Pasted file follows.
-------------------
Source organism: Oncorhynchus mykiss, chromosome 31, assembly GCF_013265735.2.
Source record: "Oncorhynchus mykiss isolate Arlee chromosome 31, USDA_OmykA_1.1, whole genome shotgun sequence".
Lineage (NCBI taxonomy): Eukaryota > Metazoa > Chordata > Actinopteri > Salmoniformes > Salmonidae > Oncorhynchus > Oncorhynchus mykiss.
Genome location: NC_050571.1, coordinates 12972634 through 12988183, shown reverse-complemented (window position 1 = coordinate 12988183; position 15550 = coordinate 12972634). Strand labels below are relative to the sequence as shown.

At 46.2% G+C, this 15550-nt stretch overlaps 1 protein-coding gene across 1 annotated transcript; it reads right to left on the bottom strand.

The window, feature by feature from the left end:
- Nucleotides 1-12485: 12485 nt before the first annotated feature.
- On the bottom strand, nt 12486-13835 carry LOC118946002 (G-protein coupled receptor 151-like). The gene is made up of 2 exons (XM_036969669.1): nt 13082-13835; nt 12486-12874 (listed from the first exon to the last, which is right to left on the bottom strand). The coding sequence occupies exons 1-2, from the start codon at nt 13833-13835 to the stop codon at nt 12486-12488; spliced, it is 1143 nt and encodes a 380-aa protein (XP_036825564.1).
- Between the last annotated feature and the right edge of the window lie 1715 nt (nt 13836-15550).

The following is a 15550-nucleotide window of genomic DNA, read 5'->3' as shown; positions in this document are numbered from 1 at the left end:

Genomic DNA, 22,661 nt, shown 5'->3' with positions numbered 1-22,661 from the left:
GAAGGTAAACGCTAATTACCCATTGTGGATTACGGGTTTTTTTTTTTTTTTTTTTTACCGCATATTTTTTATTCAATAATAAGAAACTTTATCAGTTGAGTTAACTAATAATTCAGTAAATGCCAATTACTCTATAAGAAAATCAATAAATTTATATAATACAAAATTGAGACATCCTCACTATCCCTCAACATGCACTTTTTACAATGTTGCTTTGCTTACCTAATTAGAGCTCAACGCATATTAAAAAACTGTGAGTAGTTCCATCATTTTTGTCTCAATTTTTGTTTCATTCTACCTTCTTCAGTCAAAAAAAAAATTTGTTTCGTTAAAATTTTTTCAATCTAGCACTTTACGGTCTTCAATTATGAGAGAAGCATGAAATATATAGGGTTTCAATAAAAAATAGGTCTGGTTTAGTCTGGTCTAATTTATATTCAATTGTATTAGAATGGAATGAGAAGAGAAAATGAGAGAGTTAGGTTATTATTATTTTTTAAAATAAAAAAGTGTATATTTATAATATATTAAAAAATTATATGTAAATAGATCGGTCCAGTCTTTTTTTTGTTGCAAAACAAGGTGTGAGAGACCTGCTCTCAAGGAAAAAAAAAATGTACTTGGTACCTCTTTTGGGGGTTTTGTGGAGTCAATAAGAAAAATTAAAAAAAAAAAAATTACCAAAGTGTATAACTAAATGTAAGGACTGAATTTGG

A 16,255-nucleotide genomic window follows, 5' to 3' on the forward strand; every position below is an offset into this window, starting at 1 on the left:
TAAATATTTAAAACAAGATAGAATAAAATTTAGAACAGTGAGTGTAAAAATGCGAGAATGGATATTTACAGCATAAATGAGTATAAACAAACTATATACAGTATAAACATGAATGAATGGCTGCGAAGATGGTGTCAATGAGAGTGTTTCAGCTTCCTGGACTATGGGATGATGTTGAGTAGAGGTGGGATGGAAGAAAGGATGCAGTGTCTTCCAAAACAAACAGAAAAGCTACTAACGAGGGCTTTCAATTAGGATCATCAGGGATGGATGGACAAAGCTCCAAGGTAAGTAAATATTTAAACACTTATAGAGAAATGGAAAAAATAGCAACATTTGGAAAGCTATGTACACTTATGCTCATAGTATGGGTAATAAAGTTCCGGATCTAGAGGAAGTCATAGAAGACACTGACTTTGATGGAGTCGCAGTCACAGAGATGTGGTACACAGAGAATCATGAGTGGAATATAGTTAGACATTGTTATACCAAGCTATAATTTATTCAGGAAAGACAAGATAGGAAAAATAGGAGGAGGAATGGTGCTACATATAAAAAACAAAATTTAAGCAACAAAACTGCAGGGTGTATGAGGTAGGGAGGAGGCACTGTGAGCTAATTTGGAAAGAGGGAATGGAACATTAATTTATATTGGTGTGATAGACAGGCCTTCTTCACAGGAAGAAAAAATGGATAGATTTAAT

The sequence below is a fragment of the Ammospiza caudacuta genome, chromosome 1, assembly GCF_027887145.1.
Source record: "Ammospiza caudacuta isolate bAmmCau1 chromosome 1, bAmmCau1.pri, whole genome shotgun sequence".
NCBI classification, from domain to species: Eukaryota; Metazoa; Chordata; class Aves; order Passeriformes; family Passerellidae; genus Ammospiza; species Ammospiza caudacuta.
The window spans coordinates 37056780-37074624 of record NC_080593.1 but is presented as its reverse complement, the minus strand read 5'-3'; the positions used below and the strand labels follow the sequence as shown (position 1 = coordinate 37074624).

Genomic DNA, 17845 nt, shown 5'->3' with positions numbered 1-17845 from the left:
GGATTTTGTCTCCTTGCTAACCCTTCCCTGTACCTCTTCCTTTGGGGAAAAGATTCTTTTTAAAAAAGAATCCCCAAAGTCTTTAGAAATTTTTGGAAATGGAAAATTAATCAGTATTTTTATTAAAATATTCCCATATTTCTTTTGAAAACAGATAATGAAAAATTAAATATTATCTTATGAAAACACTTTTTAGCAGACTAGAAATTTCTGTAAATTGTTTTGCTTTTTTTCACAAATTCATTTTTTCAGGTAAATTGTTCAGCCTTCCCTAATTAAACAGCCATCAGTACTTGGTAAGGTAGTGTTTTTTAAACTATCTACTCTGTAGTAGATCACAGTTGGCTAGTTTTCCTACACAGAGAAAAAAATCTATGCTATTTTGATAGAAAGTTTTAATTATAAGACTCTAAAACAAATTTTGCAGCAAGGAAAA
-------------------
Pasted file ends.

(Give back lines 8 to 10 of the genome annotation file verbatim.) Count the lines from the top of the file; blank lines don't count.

- On the bottom strand, nt 12486-13835 carry LOC118946002 (G-protein coupled receptor 151-like). The gene is made up of 2 exons (XM_036969669.1): nt 13082-13835; nt 12486-12874 (listed from the first exon to the last, which is right to left on the bottom strand). The coding sequence occupies exons 1-2, from the start codon at nt 13833-13835 to the stop codon at nt 12486-12488; spliced, it is 1143 nt and encodes a 380-aa protein (XP_036825564.1).
- Between the last annotated feature and the right edge of the window lie 1715 nt (nt 13836-15550).

The following is a 15550-nucleotide window of genomic DNA, read 5'->3' as shown; positions in this document are numbered from 1 at the left end: